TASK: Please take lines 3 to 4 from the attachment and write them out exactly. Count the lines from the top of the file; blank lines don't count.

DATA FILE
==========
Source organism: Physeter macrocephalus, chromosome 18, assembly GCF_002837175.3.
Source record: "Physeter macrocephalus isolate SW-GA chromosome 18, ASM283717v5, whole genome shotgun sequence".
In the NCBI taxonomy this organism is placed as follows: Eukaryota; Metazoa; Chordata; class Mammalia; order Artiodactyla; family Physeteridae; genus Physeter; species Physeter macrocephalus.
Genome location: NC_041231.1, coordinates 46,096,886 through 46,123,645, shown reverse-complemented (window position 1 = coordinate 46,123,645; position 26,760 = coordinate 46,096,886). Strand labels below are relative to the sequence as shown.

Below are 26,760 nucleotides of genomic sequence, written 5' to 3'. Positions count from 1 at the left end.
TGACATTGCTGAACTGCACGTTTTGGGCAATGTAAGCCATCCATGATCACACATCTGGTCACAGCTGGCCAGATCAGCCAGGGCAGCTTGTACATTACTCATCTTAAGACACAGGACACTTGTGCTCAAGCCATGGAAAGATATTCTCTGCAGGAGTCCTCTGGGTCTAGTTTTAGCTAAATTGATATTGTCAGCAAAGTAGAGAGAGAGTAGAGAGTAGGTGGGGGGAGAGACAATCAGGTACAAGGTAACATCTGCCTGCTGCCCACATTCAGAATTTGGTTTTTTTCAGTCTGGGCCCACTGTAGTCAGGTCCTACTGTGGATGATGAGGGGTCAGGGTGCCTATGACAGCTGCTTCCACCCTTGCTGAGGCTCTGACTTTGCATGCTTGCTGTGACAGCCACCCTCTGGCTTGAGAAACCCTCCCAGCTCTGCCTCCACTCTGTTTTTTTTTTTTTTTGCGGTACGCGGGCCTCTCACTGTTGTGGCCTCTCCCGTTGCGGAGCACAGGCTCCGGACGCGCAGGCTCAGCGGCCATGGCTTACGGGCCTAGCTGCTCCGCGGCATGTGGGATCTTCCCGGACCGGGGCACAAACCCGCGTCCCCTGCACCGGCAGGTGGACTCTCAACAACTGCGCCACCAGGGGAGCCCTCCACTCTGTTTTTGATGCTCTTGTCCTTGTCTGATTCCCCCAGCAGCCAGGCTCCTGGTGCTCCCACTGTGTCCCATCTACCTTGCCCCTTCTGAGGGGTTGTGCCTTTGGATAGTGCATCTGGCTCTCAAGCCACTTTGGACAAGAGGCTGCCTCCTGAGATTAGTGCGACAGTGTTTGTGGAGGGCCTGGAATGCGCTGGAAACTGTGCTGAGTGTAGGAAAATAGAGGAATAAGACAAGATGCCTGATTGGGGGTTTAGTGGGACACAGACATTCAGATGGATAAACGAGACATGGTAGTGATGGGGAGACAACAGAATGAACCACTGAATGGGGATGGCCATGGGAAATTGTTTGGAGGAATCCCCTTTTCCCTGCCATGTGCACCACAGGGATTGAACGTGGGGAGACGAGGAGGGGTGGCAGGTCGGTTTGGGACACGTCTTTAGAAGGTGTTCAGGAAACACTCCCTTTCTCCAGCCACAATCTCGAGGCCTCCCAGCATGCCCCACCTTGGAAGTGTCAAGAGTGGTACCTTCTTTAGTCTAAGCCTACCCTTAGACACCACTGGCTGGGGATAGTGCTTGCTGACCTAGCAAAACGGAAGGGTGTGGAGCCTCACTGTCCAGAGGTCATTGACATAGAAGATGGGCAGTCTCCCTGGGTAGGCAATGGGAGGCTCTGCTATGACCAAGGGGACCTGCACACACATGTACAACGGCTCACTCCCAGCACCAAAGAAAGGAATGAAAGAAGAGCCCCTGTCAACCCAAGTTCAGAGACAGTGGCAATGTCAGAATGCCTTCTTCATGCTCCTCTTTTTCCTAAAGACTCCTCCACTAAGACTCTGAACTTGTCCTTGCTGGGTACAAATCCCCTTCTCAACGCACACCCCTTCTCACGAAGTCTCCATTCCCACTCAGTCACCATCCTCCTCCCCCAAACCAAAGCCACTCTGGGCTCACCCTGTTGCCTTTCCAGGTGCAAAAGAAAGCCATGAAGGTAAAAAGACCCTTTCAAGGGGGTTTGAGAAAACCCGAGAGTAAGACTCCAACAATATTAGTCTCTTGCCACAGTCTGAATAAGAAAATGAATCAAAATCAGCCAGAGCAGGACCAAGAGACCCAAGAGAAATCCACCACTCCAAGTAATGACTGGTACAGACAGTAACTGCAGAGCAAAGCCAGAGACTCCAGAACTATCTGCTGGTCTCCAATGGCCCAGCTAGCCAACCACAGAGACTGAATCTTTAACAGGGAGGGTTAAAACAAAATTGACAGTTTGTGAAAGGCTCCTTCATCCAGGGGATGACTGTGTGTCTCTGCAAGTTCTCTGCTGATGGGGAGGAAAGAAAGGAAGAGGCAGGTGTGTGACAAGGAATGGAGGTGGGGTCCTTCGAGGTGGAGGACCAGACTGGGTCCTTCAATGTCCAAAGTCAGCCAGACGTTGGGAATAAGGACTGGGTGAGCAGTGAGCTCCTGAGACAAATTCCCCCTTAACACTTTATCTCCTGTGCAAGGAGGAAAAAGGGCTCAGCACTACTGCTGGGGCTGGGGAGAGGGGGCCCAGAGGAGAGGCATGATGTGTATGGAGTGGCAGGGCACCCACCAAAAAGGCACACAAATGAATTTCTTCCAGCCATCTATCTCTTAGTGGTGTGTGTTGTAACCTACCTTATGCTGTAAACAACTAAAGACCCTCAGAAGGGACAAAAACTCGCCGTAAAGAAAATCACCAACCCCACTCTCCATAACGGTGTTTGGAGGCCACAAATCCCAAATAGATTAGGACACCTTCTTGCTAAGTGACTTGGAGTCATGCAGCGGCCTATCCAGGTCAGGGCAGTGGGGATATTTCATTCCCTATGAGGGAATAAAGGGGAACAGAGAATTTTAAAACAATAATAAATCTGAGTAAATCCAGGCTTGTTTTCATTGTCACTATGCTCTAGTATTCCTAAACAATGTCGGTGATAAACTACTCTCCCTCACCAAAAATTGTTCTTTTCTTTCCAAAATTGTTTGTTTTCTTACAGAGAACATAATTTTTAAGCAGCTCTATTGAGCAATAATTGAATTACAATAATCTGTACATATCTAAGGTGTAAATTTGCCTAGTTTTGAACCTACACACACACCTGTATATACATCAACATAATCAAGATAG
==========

In the NCBI taxonomy this organism is placed as follows: Eukaryota; Metazoa; Chordata; class Mammalia; order Artiodactyla; family Physeteridae; genus Physeter; species Physeter macrocephalus.
Genome location: NC_041231.1, coordinates 46,096,886 through 46,123,645, shown reverse-complemented (window position 1 = coordinate 46,123,645; position 26,760 = coordinate 46,096,886). Strand labels below are relative to the sequence as shown.